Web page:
Medication history disease or injury history history

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Medication history. Disease or injury history. History of pain relief measures, including medications, supplements, exercise, massage, complementary and alternative therapies (“What makes it better or worse?”) (Anderson, 2013; American Pain Society, 2007; Oregon Pain Commission, 2012). Functional and Psychosocial Assessment
Material protected by copyright Components of the functional and psychosocial assessment include: Reports of patient’s prior level of function. Observation of patient’s behaviors while performing functional tasks. Patient or family’s report of impact of pain on activities of daily living, including work, self-care, exercise, and leisure. Patient’s goal for pain management and level of function. Patient or family’s report of impact of pain on quality of life. Cultural and developmental considerations. History of pain in relation to depression, abuse, psychopathology, chemical or alcohol use. Impact of pain on patient’s cognitive abilities (Anderson, 2013; American Pain Society, 2007; Oregon Pain Commission, 2012). Test Yourself History components that are required as part of assessment include: History of substance use History of medications Medical history All of the above - Correct! Multidimensional Assessment Many tools are available for an in-depth, multidimensional pain assessment. This is particularly important with patients that have chronic pain, mixed pain (both acute and chronic), or complex situations (such as multiple disease processes). Common examples of these tools include: Brief Pain Inventory: Provides patient input in describing pain and effects, including psychosocial components. Can be viewed here. McGill Pain Questionnaire: Patients can use descriptors for their pain, which provides information about the experience and intensity. The questionnaire can be viewed here. Pain: Verbal Reports Conducting an in-depth pain assessment will assist you in developing a comprehensive pain management plan. If patients are able to communicate, it is import to incorporate verbal reports of pain using descriptions and/or appropriate tools. Pain must be assessed and recorded in a manner that promotes reassessment. By using the acronym PQRST, you can easily and confidently perform and document a comprehensive pain assessment. Provocative or Palliative: What makes the pain better or worse? Quality: Describe the pain. Is it burning, shooting, aching, stabbing, crushing, etc.?Radiation: Does the pain radiate to another body part?Severity: Use appropriate pain scale to determine severity of painTiming: Does it occur in association with something else? (e.g. eating, exertion, movement).Provocation or Palliative Symptoms Assessment of provocative or palliative symptoms gives you clues to the origin of pain. Ask the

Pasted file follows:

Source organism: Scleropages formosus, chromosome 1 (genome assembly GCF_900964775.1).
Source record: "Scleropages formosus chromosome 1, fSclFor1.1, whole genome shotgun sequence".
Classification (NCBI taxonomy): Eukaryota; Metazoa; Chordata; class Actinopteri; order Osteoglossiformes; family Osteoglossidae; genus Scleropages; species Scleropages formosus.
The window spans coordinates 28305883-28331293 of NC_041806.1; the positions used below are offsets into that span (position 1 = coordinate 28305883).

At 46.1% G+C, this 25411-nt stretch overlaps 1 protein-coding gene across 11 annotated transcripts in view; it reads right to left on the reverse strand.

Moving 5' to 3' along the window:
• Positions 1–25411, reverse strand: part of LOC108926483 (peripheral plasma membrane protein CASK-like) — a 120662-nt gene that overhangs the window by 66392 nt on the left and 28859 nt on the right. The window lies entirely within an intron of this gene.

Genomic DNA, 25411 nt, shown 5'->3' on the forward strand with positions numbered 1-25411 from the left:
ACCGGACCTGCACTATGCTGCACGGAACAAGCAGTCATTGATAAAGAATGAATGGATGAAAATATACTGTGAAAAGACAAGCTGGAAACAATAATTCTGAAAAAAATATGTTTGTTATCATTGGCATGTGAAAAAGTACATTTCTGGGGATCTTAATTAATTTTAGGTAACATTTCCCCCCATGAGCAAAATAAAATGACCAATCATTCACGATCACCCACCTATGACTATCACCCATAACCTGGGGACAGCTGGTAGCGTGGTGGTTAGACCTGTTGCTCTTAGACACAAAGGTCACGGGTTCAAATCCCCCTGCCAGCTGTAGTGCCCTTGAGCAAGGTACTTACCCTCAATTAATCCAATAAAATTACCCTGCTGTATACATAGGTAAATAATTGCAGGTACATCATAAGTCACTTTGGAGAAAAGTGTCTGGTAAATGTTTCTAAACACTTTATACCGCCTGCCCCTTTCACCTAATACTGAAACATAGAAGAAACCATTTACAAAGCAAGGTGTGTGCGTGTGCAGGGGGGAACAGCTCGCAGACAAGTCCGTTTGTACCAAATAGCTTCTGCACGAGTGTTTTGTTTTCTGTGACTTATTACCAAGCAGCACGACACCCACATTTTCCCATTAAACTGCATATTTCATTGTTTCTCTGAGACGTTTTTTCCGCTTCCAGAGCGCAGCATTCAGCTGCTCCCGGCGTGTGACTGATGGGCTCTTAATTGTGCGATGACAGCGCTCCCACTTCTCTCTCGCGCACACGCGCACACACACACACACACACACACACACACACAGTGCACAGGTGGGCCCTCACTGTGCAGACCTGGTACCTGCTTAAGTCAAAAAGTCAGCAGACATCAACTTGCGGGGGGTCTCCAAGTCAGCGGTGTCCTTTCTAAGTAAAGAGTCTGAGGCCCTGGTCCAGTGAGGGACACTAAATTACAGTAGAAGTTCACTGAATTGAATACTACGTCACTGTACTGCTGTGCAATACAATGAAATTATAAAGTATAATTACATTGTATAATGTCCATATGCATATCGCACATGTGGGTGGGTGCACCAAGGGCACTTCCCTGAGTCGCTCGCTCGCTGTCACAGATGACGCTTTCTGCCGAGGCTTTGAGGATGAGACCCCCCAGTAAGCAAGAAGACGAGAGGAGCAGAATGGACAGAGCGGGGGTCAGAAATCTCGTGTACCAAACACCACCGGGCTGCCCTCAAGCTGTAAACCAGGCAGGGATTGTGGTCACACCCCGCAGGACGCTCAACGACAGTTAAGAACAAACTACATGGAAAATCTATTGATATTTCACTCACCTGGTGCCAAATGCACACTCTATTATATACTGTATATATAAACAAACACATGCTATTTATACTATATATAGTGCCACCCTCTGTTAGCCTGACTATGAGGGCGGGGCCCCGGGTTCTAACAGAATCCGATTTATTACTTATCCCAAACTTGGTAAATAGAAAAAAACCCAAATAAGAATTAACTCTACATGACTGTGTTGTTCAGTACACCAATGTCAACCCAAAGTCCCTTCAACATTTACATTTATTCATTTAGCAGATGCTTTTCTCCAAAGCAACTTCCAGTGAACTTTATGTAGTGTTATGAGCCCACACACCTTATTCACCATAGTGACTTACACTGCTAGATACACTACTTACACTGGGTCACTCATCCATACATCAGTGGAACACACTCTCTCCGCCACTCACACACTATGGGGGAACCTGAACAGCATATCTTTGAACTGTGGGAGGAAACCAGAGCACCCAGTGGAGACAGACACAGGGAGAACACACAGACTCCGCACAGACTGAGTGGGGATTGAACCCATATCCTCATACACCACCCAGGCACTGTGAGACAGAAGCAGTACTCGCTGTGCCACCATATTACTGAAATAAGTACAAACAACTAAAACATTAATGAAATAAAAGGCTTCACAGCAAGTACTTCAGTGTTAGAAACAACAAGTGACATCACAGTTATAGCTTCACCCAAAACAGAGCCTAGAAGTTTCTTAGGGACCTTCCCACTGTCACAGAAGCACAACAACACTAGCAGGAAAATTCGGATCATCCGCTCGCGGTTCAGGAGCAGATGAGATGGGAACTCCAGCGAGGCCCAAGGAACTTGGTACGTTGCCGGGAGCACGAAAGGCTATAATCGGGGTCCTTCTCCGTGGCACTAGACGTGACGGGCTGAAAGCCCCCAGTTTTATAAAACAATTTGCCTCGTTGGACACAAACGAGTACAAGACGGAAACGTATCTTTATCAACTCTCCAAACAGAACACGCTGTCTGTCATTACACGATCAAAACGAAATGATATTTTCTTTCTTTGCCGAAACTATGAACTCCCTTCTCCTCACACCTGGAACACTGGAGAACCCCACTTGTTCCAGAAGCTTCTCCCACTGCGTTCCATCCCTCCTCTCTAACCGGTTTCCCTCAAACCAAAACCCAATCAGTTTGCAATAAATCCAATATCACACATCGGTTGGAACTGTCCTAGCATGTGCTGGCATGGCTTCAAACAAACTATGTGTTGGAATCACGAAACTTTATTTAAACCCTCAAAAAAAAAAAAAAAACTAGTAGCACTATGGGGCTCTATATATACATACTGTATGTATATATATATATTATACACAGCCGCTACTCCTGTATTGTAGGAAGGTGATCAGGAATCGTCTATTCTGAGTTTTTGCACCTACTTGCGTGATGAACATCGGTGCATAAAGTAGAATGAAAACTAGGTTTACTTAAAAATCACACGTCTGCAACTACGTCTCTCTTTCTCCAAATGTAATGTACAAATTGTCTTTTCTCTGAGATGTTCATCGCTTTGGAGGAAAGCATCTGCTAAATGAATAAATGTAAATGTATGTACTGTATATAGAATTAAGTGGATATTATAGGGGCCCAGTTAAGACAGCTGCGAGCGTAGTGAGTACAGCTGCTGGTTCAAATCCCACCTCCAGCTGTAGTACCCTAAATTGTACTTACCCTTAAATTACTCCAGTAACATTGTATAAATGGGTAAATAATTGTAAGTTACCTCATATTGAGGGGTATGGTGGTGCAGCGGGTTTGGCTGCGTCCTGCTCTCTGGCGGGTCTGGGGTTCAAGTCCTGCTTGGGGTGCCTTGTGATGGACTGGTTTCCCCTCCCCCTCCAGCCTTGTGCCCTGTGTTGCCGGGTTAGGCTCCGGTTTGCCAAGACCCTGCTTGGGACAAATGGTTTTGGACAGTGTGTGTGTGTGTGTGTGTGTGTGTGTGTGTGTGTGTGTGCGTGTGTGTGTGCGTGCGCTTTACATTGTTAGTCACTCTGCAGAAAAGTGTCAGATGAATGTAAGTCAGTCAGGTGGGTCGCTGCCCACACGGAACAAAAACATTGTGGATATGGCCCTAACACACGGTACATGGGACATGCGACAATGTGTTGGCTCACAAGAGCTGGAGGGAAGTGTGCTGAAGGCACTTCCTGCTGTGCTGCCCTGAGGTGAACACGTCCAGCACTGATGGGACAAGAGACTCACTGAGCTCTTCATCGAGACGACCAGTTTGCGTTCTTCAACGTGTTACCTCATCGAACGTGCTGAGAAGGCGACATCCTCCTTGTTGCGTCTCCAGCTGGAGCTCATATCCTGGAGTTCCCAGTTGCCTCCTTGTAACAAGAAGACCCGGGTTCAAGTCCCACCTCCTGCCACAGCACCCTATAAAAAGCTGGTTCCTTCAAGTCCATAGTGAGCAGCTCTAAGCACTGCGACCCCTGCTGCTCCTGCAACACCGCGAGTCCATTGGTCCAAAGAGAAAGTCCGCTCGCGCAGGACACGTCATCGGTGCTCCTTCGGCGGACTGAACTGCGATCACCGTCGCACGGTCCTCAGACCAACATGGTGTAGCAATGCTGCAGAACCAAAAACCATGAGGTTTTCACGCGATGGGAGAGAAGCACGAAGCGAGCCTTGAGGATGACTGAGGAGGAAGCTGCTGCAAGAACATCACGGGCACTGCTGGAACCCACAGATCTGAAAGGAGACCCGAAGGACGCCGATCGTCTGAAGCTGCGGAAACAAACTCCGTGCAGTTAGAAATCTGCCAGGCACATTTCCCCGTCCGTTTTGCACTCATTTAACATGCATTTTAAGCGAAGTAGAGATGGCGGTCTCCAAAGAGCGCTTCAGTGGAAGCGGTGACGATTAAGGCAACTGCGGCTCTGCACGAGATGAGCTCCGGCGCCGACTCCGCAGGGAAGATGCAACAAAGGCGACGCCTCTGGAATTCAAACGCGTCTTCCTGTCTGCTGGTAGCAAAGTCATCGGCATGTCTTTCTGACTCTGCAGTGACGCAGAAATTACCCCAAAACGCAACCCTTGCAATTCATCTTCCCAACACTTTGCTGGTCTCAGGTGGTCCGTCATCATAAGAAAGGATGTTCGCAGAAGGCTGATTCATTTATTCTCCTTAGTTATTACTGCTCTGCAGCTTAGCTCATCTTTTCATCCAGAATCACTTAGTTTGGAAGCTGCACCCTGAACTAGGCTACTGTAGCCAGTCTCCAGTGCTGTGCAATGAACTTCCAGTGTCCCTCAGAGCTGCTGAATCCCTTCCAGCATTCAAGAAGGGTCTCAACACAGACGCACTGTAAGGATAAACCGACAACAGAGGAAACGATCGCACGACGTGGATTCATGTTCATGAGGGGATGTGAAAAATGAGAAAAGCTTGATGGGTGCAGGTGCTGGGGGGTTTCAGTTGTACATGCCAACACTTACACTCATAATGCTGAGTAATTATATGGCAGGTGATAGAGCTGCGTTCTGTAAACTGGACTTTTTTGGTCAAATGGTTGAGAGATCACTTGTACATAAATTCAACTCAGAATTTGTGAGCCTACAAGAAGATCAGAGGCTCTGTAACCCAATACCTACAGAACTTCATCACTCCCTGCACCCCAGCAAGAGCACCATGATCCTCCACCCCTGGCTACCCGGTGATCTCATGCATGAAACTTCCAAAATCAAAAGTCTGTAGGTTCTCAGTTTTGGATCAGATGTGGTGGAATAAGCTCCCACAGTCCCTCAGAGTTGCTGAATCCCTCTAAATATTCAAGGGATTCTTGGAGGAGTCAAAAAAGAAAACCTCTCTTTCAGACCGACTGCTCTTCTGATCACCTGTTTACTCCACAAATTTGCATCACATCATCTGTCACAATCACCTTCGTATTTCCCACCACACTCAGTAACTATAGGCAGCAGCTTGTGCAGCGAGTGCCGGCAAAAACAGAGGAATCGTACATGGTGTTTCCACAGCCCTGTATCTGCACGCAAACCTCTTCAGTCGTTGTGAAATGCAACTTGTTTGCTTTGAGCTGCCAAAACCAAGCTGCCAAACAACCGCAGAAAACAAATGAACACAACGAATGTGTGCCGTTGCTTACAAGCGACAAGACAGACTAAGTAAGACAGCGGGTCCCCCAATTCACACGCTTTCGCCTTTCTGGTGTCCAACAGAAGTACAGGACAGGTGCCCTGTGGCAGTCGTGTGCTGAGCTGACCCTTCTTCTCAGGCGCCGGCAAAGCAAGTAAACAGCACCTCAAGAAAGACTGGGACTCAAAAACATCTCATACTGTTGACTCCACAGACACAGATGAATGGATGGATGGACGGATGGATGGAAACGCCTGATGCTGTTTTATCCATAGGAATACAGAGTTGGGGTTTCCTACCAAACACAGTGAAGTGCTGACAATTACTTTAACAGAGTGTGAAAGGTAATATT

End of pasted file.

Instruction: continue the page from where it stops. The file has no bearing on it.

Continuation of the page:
Material protected by copyright patient what makes the pain better or worse. For example, exertion may intensify anginal pain and rest may alleviate it. Movement of an injured body part may intensify pain while applying heat or cold

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